A plaque for food writer Elizabeth David is unveiled in Chelsea's Halsey Street today — the first plaque commemorating a cookery writer since the scheme’s inception in 1866.
David, credited with introducing Mediterranean food to post-war England, is honoured at the home she lived in for 45 years. She is considered by many to be one of the most important cookery writers, credited with transforming the image of cooking from a necessary chore to a pastime that could be enjoyed and even relished.
Her books, such as, A Book of Mediterranean Food (1950), French Country Cooking (1951), French Provincial Cooking (1960) and An Omelette and a Glass of Wine (her collected journalism) are considered classics, packed with evocative anecdotes and recipes which made garlic and herbs staples of English kitchens.
When the Davids, (she was then married to Lieutenant-Colonel Ivor Anthony David, an officer in the Indian Army) bought the house in Chelsea, rationing was still in full force and olive oil was generally only available in pharmacies. Having travelled extensively, she longed for the flavours she had discovered and wrote evocative food and travel pieces, along with recipes, which shook up English palates, then jaded by austerity cooking.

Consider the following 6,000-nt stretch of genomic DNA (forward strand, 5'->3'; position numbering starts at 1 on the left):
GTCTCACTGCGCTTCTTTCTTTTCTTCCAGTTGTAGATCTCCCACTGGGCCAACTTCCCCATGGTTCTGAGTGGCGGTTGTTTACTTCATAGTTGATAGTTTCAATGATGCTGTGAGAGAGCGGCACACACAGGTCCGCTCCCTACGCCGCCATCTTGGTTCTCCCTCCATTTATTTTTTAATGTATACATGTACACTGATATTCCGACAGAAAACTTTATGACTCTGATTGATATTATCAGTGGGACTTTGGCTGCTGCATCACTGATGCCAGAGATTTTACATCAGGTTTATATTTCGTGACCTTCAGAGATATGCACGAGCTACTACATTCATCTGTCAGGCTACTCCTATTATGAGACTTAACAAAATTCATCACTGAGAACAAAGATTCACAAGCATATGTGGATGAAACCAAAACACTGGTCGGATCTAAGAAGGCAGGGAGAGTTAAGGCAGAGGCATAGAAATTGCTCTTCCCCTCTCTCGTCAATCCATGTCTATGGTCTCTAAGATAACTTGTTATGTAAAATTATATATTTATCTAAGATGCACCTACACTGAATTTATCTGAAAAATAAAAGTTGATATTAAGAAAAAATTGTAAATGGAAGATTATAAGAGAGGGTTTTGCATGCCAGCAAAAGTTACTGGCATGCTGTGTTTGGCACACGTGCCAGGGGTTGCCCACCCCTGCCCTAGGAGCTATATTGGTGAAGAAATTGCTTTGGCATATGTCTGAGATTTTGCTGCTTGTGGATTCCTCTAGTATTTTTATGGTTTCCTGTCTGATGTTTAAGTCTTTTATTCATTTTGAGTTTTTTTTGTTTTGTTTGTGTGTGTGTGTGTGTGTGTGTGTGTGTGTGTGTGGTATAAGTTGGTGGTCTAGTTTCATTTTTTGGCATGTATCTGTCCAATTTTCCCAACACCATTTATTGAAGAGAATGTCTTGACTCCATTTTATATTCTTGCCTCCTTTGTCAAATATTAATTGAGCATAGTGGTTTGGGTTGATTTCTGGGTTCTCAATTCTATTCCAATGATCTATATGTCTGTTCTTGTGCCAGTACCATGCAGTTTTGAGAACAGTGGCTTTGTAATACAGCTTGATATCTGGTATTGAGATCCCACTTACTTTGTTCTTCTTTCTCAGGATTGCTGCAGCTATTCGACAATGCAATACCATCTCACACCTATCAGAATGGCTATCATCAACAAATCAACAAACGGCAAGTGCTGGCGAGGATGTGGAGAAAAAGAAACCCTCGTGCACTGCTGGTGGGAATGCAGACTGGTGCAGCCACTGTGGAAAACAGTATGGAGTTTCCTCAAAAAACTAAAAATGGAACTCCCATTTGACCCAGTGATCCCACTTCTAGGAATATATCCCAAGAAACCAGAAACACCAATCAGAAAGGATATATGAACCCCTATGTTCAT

No. 24 Halsey Street was David's home from 1947 until her death in 1992, and it was there, in her kitchen with a large pine table, chaise longue, butler's sink and gas stove, that she entertained her guests.
This year marks the 150th anniversary of the English Heritage London Blue Plaques scheme.